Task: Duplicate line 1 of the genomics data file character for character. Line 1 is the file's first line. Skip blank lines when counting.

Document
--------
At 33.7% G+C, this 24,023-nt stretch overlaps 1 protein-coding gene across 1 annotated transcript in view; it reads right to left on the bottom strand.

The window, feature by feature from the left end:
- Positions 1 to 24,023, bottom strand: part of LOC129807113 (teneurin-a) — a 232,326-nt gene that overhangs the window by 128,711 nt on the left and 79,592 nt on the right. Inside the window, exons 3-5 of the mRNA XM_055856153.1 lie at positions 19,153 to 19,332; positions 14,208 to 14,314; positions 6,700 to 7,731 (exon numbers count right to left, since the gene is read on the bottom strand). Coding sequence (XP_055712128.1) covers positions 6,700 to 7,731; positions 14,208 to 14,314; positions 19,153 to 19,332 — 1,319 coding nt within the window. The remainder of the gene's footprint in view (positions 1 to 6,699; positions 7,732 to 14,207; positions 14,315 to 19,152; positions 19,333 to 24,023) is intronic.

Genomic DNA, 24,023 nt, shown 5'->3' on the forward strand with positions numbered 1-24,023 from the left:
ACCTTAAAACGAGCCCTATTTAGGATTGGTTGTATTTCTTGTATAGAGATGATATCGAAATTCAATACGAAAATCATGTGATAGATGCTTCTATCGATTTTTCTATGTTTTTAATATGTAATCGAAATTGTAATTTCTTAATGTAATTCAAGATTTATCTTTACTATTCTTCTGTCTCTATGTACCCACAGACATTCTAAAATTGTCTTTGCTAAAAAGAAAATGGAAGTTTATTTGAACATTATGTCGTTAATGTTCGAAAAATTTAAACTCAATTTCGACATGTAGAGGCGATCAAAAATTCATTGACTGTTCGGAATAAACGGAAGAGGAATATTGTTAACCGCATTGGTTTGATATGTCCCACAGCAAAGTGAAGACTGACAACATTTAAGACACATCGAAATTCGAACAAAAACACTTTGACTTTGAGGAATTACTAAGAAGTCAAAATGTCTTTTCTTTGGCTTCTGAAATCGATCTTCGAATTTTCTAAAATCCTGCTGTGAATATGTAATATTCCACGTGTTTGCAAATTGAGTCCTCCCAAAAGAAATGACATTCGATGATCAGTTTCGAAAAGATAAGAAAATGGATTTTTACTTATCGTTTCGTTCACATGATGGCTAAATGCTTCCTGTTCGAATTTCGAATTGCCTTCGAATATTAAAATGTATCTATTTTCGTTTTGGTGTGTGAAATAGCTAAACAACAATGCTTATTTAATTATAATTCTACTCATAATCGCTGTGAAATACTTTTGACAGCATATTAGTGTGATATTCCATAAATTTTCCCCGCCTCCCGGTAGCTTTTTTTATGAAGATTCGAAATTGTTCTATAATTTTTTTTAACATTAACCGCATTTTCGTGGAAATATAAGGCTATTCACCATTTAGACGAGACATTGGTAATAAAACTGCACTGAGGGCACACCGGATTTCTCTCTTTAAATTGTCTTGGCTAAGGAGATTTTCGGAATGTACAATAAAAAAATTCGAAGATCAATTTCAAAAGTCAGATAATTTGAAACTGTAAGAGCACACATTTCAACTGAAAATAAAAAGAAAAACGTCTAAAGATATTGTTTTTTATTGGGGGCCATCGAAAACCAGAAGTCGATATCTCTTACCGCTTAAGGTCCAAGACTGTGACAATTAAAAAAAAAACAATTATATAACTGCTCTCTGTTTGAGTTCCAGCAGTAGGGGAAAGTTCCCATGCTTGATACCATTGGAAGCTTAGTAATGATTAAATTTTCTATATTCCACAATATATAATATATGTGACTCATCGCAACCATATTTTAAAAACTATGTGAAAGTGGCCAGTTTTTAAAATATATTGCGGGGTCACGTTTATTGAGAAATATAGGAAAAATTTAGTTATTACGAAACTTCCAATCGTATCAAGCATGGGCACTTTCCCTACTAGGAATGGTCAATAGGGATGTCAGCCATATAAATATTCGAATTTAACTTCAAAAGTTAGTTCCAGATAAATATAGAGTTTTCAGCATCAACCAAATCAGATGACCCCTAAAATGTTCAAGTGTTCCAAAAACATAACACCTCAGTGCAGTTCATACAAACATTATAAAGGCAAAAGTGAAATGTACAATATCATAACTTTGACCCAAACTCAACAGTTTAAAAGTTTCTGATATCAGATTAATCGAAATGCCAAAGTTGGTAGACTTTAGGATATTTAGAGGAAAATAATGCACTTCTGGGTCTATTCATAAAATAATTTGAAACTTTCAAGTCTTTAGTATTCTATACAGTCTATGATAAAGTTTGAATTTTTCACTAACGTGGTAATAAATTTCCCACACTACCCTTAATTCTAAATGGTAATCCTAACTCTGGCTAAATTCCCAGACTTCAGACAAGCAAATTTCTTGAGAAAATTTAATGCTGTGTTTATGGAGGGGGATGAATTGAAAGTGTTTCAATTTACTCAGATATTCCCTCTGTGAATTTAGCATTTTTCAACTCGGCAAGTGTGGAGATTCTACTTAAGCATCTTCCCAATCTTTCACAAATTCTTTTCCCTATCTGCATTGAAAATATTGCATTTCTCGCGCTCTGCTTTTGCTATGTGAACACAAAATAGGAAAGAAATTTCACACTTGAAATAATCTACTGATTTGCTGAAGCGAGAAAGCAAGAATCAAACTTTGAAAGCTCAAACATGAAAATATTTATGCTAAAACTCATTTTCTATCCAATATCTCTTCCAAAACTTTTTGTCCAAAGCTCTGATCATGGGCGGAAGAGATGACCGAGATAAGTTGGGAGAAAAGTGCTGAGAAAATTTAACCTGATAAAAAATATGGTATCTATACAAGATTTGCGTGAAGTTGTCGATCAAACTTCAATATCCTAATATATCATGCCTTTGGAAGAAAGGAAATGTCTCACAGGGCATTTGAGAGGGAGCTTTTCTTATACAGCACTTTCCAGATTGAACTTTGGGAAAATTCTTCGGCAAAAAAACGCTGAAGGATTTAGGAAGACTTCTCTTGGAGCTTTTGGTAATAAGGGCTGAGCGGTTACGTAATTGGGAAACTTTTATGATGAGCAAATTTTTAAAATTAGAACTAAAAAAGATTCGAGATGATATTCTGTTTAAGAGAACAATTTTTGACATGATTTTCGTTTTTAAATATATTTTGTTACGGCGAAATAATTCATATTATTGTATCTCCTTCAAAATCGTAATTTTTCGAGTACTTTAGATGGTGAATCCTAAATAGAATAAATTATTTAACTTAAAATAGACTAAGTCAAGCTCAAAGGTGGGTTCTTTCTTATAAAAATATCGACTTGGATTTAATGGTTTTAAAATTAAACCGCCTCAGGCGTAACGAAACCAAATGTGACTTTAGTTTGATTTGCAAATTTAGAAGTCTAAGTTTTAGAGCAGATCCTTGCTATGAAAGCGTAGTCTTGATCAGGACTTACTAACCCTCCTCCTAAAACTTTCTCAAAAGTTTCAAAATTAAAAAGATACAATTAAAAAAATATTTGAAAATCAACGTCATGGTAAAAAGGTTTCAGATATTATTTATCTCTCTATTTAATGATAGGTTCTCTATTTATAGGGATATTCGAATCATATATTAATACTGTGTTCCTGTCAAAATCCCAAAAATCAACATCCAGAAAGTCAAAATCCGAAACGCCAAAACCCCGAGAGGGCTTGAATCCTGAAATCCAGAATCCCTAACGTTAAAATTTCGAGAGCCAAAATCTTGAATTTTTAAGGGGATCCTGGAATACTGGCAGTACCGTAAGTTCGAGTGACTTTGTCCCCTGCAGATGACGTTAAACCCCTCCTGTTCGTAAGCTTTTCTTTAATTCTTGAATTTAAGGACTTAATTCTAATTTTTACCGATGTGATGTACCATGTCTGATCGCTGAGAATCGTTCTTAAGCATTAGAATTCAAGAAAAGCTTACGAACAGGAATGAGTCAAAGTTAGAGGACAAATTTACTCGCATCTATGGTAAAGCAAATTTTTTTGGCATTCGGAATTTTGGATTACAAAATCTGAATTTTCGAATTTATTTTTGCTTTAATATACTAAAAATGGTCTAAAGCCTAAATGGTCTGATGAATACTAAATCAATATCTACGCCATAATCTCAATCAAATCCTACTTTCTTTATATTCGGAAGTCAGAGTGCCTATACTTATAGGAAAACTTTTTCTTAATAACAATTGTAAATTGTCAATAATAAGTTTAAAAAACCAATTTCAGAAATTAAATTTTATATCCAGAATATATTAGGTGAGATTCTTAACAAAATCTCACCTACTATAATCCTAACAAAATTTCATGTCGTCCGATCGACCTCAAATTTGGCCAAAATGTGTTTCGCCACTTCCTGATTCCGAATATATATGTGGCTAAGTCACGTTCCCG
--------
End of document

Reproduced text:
At 33.7% G+C, this 24,023-nt stretch overlaps 1 protein-coding gene across 1 annotated transcript in view; it reads right to left on the bottom strand.